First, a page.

Introducing NOMADD, a Solution for Solar Energy

Abdullah Mahomed, NYUAD Class of 2016, performs research at King Abdullah University of Science and Technology (KAUST), working on a venture under the Solar & Photovoltaics Engineering Research Center, called NOMADD (or No Water Mechanical Automated Dusting Device).

Saudi Arabia may not be the first country that comes to mind when one thinks about the world of scholarship and academia. However, this past summer I was amazed to find a fully fledged research institution that existed so close to my home in Jeddah. Allegedly with the largest endowment fund in the world after Harvard and Yale, King Abdullah University of Science and Technology (KAUST) boasts some of the most sophisticated research facilities in the world, renowned faculty, and students from around the globe.

At KAUST I worked primarily on a venture under the Solar & Photovoltaics Engineering Research Center, called NOMADD (or No Water Mechanical Automated Dusting Device). Solar Energy is a very promising renewable energy solution, especially in the Gulf where there is sunshine throughout the year. Dust accumulation, however, has proven to be a major technical challenge facing the desert solar industry. The fully autonomous NOMADD solves this problem using a unique patent-pending brush mechanism that removes 99 percent of accumulated dust without the use of a single drop of water.

As the device was in the final phases of testing during my internship, I was involved with economic, technical, and logistical aspects of getting the product to market. Working with all these different aspects proved to be an invaluable lesson on starting up a new business. It was also exciting to apply the knowledge from my NYU Abu Dhabi classes in the field.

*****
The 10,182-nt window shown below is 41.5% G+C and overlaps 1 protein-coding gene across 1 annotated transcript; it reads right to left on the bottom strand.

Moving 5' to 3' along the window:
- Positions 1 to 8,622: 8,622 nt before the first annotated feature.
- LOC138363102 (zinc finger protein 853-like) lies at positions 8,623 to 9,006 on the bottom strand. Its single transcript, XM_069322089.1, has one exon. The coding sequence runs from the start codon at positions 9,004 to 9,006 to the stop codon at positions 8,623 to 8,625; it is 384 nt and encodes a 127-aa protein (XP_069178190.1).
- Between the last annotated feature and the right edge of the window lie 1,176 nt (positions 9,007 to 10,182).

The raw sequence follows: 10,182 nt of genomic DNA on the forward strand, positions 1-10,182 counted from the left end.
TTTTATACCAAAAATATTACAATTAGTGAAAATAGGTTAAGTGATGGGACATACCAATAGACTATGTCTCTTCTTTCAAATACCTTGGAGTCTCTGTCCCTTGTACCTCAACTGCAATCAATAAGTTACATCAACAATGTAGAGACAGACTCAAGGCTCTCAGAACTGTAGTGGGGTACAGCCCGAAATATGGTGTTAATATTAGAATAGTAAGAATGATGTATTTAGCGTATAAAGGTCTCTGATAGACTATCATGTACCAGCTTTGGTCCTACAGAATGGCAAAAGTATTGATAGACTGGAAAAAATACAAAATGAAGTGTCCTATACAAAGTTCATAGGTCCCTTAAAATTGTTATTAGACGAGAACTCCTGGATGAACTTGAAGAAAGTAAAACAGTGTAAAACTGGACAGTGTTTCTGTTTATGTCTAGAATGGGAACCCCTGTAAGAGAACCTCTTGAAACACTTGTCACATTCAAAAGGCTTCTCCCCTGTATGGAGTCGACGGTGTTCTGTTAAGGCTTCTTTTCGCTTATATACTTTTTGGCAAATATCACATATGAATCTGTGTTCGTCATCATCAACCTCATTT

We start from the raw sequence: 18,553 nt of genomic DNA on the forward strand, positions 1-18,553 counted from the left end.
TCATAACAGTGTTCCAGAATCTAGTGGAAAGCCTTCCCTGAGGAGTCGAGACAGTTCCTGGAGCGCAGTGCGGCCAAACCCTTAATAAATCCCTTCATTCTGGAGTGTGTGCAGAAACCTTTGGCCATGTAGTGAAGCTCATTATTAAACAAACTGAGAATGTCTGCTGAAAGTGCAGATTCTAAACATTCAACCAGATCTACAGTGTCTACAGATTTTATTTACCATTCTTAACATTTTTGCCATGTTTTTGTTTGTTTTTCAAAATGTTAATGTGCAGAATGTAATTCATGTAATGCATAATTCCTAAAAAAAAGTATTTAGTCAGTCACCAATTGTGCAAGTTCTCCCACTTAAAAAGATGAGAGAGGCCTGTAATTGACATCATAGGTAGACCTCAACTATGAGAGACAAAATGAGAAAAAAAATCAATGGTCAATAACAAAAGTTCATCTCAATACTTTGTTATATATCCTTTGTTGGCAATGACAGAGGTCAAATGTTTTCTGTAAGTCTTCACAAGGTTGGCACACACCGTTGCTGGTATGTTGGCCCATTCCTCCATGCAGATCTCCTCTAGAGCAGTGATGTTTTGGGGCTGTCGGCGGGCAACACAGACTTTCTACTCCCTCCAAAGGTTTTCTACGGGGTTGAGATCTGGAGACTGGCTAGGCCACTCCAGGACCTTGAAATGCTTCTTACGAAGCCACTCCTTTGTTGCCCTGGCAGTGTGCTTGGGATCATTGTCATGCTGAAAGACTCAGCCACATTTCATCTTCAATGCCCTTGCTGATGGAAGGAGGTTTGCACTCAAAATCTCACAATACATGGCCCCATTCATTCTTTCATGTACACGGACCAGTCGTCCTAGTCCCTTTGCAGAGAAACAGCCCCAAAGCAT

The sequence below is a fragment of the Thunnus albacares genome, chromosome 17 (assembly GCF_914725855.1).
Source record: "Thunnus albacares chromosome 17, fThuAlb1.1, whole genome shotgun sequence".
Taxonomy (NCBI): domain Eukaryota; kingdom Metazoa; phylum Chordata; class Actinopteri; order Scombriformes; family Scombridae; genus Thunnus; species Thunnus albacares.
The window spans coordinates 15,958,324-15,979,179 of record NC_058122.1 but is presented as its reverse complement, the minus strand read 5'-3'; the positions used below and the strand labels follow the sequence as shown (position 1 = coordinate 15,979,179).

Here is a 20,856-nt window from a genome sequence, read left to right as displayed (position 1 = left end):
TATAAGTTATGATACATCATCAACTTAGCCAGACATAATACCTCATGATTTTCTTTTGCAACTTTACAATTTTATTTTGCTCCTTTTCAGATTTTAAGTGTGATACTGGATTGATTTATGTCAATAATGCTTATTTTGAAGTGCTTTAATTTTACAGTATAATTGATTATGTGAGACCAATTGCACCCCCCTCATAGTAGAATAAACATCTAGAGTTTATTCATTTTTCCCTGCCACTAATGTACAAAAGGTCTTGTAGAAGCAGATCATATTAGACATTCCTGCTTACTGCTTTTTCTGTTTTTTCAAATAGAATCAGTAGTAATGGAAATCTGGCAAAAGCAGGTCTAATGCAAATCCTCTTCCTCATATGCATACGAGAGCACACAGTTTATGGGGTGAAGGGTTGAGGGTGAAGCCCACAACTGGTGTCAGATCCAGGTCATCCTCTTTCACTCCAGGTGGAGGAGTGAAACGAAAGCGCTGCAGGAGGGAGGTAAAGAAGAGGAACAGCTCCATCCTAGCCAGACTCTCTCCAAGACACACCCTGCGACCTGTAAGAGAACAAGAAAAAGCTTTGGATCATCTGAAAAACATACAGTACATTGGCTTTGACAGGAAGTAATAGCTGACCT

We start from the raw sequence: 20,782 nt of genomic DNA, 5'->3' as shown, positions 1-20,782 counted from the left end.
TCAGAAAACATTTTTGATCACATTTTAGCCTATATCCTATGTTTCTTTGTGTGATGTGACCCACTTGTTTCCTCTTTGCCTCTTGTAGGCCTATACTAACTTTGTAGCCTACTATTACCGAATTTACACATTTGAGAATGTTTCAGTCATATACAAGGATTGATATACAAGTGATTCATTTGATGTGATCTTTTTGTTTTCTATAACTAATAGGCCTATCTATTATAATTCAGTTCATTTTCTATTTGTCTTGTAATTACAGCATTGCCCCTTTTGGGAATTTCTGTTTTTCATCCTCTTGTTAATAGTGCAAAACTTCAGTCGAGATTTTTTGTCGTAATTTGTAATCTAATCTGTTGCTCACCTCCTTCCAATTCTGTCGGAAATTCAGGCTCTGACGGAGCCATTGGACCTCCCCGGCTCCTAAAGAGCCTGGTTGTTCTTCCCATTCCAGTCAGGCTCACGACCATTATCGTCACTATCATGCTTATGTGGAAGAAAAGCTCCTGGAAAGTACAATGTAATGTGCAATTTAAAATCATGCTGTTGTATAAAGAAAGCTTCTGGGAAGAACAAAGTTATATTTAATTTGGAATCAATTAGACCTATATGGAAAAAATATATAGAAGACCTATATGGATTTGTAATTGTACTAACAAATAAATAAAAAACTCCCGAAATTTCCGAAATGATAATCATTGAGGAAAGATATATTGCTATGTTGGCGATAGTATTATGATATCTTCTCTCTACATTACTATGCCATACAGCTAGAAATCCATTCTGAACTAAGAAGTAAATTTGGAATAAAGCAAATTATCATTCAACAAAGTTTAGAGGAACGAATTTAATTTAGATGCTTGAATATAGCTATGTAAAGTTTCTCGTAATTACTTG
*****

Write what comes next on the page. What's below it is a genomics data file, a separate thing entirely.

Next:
My work involved interacting with potential clients and investors to ensure that the device could be tailored to their varying needs and requirements. I was also involved with developing methods for accelerated lifecycle testing to guarantee that the device will reliably work for extended periods of time under simulated desert conditions. Simplifying the design of the device to contain the fewest number of moving parts was also an important task; doing so will minimize the margin of failure, while also ensuring that any layman with a toolbox would be able to assemble the device. This required me to think beyond what already existed and to think innovatively to design new parts on my own.

Besides my technical work, I was also involved with community life at the University. KAUST comprises a unique community of talented individuals, hailing from countries all over the world — unified through science, research, and entrepreneurship. Being part of the KAUST community for the summer introduced me to a way of life I never knew existed in Saudi Arabia. I saw active, strict recycling policies and a commitment to environmental sustainability that I've never before witnessed in the Kingdom. I found that women were allowed to drive and played an important role in the community. I saw a whole new dimension of people with the promising desire to advance and improve the life and society of Saudi Arabia.

By far, the most rewarding and inspiring aspect of my experience at KAUST was my interactions and the connections I made with the outstanding faculty and staff. I met students and faculty from various disciplines, and was given insight into the efforts being made to solve real-world problems. Overall, my experience left me proud and inspired by these efforts. It opened my eyes to the world of possibility and change that can be made through scholarship and research.